i hope this helps some what if you want more first hand info about pain just drop me a note
     
  4. Sep 26, 2016 #3

    Vanadium 50

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    So much of your Kepler Bb story is so far from science that it's pure fantasy. Indeed, your "humans" are nothing of the sort - they have two stomachs for heaven's sake! Why worry about how humans feel pain when they aren't the species in your story, and when the rest of the setting is inconsistent with science as we know it?

    These threads follow a predictable pattern. You ask us if something is scientifically correct. We say it isn't. We go back and forth for a while, and then you say that it's your story so you're going to do it anyway. Fair enough - but why did you come here to begin with?

    And, just to satisfy my own curiosity, have you ever sold a story?
     
  5. Sep 26, 2016 #4
    wait:oldconfused: what:oldconfused: hold up:oldconfused: did i miss something???:olduhh:
     
  6. Sep 26, 2016 #5
    But it is important that it goes to all muscles since the muscles are what were injured by the toxins from the pathogen that was in his system and if all muscles are hurting, it is very hard to move due to pain. And why wouldn't breathing be affected? The intercostal muscles and diaphragm that make our lungs able to inflate with air are under our control(we can consciously lower or raise our respiratory rate). If those muscles are injured then there will be problems in the lungs since they will not inflate as much as they need to. Lungs not inflating as much naturally leads to high RR(respiratory rate) to prevent hypoventilation. The pain will lead to the breath being shallower, lung problem or not.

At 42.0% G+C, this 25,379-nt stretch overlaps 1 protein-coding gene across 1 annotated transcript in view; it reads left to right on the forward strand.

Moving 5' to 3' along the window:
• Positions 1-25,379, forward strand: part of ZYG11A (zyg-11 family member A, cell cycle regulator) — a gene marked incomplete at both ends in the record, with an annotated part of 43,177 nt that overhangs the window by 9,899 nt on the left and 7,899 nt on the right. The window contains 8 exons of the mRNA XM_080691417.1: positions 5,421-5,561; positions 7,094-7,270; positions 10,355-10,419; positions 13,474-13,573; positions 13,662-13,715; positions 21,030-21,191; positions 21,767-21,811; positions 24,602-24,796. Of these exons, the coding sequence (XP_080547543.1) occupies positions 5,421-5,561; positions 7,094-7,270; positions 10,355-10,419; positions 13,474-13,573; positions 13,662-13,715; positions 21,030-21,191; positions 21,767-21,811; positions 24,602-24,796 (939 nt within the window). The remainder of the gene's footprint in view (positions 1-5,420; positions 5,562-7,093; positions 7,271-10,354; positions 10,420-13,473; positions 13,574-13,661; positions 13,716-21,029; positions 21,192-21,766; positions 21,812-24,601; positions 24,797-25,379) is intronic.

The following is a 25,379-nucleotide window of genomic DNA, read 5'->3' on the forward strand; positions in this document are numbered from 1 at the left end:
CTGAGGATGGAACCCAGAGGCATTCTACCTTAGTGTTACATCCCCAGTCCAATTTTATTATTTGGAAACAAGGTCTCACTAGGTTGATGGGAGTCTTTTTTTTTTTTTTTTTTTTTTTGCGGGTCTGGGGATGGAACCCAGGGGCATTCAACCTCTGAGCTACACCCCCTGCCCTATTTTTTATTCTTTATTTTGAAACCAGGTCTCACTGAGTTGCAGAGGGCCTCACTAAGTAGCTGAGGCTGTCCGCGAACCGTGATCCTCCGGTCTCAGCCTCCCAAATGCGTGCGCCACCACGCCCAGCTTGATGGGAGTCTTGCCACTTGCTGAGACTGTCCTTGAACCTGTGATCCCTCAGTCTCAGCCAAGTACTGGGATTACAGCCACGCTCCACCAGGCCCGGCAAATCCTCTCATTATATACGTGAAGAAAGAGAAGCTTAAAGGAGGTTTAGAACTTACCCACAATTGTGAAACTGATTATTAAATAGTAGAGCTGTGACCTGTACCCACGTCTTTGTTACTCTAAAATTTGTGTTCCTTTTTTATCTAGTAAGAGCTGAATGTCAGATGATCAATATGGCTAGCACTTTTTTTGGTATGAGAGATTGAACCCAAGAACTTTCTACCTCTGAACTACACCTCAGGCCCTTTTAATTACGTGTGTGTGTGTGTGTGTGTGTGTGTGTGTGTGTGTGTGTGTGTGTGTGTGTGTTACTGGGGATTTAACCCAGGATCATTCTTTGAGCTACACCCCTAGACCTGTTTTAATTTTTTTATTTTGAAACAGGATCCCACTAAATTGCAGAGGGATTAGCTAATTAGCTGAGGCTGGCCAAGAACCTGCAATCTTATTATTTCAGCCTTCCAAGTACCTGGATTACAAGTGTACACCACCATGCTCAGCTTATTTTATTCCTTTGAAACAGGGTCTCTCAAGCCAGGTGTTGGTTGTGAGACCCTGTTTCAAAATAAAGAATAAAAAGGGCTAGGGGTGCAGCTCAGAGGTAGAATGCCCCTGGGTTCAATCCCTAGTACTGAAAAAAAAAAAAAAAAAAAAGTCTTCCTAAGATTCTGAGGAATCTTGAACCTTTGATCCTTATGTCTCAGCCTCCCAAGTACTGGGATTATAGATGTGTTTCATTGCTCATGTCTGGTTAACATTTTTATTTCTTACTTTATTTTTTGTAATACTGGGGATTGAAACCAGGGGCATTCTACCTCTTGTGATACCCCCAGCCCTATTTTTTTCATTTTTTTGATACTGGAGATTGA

I have never passed out from pain, even when it was at it's worst(injured tailbone). Why would someone go into fetal position due to pain? I mean when I have pain I either try to minimize it(like sleeping on my stomach if my tailbone hurts) or if it is abdominal pain, I put my arm over my abdomen. But I never get into fetal position.
     
  7. Sep 26, 2016 #6
    when you get the flu shot in a muscle do you really believe it so that one muscles will not get sick lol well morphine works the same way look it up if you do not believe me the pain killer does not stay in the muscle for long at all and spreads out throw the whole body much faster then most think
    well you obviously have never been in too much pain at all then explachy abdomen pain if you can not take the first hand experience from someone that is disabled from daily chronic abdominal pain and believe that it truthful then i can't help you and i do not believe anyone else can eather
     
  8. Sep 26, 2016 #7

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    And now we're going down the usual path.

    Hsdrop, yes, two stomachs. If it hasn't been titled yet, I'd like to offer "Heather Has Two Tummies".
     
  9. Sep 27, 2016 #8
    Ruptured appendix back in '88. Amazingly painful, but not paralyzing. It did render me hepless, extreme effort needed get and dial phone by my bed. Other than the lack of total loss of muscle control, it would have passed for paralysis. The medics had to read my lips to get answers.